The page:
"Fairy tales for today’s executives"
This working paper looks at how fairy tales act as a shortcut to moral lessons, providing insights into human behavior. When applied to the realm of executive leadership, they illustrate the dangers of leadership and various ways in which executives can derail. It also explores the psychological healing process at the heart of fairy tales which can be a source of inspiration for its reader. In this context, fairy tales can take on a basic therapeutic function, touching on humankind’s deepest fears and desires and helping them integrate these two drivers into a healthy personality. By identifying with the characters in these stories, executives come to better understand their own internal struggles and turn into more self-aware leaders.
INSEAD Working Paper, 2015Read more
"Identifying and dealing with SOBs"
This working paper explores ways of identifying and dealing with SOBs—Seductive Operational Bully—from an organisational and individual perspective, and recommends a clinical orientation to organisational diagnosis and intervention.
Published on 1 Jul, 2012
"Leadership development for long term change"
This working paper argues for leadership development programmes focusing on creating long term change rather than quick fixes.
Published on 22 Sep, 2010
"Design of transfor- mational executive programs"
This working paper describes the design of transformational executive programs and presents three conceptual frameworks for facilitating change.
Published on 6 Mar, 2006
"Dreams as entry points to executive subconscious"
This working paper addresses how leadership coaches should also pay attention to their clients’ dreamtime to help executives with their journey into their own interior.
Published on 14 Feb, 2014
"Executive complexes in organisations"
This working paper explores the nature and origin of complexes and then explores five complexes regularly encountered in organizational coaching and consulting work.
Published on 7 May, 2006
a reminder that democracies are very fragile configurations
Following Jonathan Swift’s satirical example of a “modest” proposal, this paradoxical article examines the question of having leaders for life. Throughout, it employs the tools of satire to outline the presumed advantages of a leaders-for-life system, revealing that, in reality, it is fraught with danger. In a circuitous way, the article makes clear that having leaders for life is an invitation for social unrest and economic decline. By presenting a number of examples of leaders for life, it becomes clear that the overriding concern is the ever-present danger of the abuse of power. Without the existence of term limits, there will be an increased prevalence of rights abuses, secret or arbitrary arrests and detentions, restrictions on freedom of expression, and police brutality. Furthermore, it is suggested that kleptocratic practices are par for the course.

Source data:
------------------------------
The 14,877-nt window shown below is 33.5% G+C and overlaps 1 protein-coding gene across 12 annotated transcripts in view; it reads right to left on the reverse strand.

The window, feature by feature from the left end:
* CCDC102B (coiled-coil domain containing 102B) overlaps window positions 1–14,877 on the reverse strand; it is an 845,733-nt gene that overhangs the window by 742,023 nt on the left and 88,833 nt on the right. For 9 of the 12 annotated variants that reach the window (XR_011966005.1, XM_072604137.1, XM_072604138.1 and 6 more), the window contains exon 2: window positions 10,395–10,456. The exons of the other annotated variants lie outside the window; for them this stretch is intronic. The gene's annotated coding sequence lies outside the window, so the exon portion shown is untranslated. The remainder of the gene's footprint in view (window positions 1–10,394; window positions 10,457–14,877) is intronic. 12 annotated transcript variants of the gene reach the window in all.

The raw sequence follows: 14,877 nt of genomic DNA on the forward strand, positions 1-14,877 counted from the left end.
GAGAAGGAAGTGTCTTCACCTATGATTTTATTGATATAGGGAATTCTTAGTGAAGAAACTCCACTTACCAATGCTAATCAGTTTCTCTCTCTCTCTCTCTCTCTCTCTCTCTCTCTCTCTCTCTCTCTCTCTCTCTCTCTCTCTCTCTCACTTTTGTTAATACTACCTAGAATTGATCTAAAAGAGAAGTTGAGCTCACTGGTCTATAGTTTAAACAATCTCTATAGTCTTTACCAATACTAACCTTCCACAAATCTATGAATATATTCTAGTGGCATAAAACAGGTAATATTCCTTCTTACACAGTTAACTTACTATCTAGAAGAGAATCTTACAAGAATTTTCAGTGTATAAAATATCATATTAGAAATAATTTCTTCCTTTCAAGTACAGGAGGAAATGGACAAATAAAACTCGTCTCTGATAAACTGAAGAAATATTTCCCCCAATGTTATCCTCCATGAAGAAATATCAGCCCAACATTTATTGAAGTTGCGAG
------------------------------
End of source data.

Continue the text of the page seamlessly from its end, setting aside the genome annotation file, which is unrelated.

Published on 31 Jul, 2020
"The victim syndrome in org contexts"
This working paper explores the victim syndrome within an organisational context, and provides a checklist to identify people who are victims of it.
Published on 24 Jul, 2012
"Leadership development as a transitional journey"
This paper describes transitional leadership development programs as the beginning of a journey, and propose that for this type of program, an integrated collaborative approach to evaluation is logical and appropriate.
Published on 8 Mar, 2008
"How to become a great place to work"
This paper discusses the internal and external pressures that may trigger organisational changes and explores the four stages of the organisational change process.
Published on 6 Feb, 2009
"Rescuer syndrome and excessive helping behavior"
In this article the author explores the problem of excessive helping behavior—The Rescuer Syndrome—with particular reference to executive coaching.
Published on 9 Dec, 2010